Background: Aldosterone synthase deficiency (ASD) is a rare autosomal recessive disease, presenting with salt wasting and failure to thrive in early infancy. It is caused by inactivating mutations of the CYP11B2 gene.
Objective and hypotheses: Our objective was to describe a Japanese patient with ASD, who presented with failure to thrive and salt wasting.
Method: We present a case report and investigate molecular analysis of CYP11B2 gene.
Results: A 26-day-old Japanese girl of unrelated parents was examined for poor weight gain, vomiting and dehydration. Her height and weight at birth were 46.0 cm and 2820 g with 39 weeks and 5 days gestation and her weight at 26 days old was 2515 g. She drank formula milk only about 400 ml/day and vomited once or twice a day. Laboratory findings showed hyponatremia (125 mEq/l), hyperkalemia (6.7 mEq/l) and metabolic acidosis (PH 7.306, BE-7.6 mmol/l). After infusion therapy started, her laboratory findings and weight gain had improved. But poor weight gain and hyponatremia appeared again at 38 days old after infusion therapy had stopped. At that time, the level of plasma renin activity (PRA) was 580 ng/ml per hour and aldosterone was 27.1 ng/dl. She had been suspected ASD because the normal level of aldosterone compared with highly elevated level of PRA and she had started taking fludrocortisone 0.075 mg/day and sodium chloride 1.8 g/day. Fludrocortisone replacement therapy effectively normalized growth and sodium balance. Sequence analysis of CYP11B2 gene revealed that she had a heterozygous mutation, a novel p.P108L mutation in exon 2 that was inherited from her father and a previously described p.R181W mutation in exon 3 from her mother. The novel p.P108L mutation was considered to lose the CYP11B2 activity because the result of protein function analysis by using Polyphen-2 was probably damaging.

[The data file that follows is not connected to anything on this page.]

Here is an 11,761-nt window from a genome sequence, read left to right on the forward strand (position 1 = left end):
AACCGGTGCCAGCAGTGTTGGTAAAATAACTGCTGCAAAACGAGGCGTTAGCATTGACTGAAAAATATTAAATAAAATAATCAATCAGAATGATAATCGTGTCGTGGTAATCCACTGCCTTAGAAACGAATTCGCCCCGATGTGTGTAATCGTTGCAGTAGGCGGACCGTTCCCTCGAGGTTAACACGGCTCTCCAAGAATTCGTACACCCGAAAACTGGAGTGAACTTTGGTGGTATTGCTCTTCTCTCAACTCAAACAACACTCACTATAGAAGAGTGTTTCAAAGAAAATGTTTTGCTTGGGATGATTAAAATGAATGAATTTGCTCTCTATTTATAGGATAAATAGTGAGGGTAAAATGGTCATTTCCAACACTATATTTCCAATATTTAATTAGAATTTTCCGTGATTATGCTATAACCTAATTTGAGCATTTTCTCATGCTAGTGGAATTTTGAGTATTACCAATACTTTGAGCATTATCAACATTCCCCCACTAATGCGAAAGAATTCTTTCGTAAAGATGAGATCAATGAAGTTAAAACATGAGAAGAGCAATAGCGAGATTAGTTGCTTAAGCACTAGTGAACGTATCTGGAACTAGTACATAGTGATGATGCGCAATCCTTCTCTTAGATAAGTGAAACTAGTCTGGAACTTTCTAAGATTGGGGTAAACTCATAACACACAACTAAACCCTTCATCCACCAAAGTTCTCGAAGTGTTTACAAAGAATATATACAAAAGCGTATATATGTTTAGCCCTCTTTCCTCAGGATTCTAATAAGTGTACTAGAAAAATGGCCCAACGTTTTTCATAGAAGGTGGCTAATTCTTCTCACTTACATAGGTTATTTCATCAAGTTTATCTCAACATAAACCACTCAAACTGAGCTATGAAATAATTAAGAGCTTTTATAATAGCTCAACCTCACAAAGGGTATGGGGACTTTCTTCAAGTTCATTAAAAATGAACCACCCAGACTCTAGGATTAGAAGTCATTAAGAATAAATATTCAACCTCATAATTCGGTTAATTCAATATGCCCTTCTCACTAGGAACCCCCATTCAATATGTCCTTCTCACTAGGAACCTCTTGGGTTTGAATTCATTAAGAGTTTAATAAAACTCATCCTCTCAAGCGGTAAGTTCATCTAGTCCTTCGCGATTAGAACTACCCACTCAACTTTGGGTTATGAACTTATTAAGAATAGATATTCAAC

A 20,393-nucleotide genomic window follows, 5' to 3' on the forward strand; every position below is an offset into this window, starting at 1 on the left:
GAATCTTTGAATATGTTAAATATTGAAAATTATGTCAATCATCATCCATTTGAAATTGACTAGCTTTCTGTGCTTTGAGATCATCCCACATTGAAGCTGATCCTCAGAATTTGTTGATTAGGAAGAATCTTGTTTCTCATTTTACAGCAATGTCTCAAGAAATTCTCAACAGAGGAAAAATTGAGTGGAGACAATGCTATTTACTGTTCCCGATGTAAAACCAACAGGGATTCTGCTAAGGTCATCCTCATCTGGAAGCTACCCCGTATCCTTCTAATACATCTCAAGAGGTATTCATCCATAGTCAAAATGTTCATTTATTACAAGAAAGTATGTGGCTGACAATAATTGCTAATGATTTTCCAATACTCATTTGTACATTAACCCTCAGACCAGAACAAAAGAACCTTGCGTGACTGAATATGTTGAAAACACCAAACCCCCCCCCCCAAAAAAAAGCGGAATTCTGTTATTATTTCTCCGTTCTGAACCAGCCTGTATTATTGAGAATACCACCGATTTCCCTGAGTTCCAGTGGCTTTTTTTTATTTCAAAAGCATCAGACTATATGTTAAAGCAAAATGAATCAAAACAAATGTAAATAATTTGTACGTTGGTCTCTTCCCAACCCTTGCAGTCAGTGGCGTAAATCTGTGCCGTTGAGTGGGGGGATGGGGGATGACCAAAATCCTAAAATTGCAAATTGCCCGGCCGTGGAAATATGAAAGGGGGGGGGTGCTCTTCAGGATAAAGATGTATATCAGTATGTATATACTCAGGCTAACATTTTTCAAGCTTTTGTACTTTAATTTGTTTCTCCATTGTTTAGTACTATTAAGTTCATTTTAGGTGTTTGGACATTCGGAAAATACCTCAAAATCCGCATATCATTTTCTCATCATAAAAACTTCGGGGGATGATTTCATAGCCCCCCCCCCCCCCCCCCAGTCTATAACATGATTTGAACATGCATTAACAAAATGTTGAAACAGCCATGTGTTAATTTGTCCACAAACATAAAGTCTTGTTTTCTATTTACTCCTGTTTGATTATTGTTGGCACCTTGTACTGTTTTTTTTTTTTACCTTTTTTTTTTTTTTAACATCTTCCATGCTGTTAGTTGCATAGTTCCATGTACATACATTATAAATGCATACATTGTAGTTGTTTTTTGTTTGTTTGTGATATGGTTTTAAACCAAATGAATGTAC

Conclusion: ASD is an important differential diagnosis of diseases associated with failure to thrive and salt wasting in early infants.
20 - 22 Sep 2014
European Society for Paediatric Endocrinology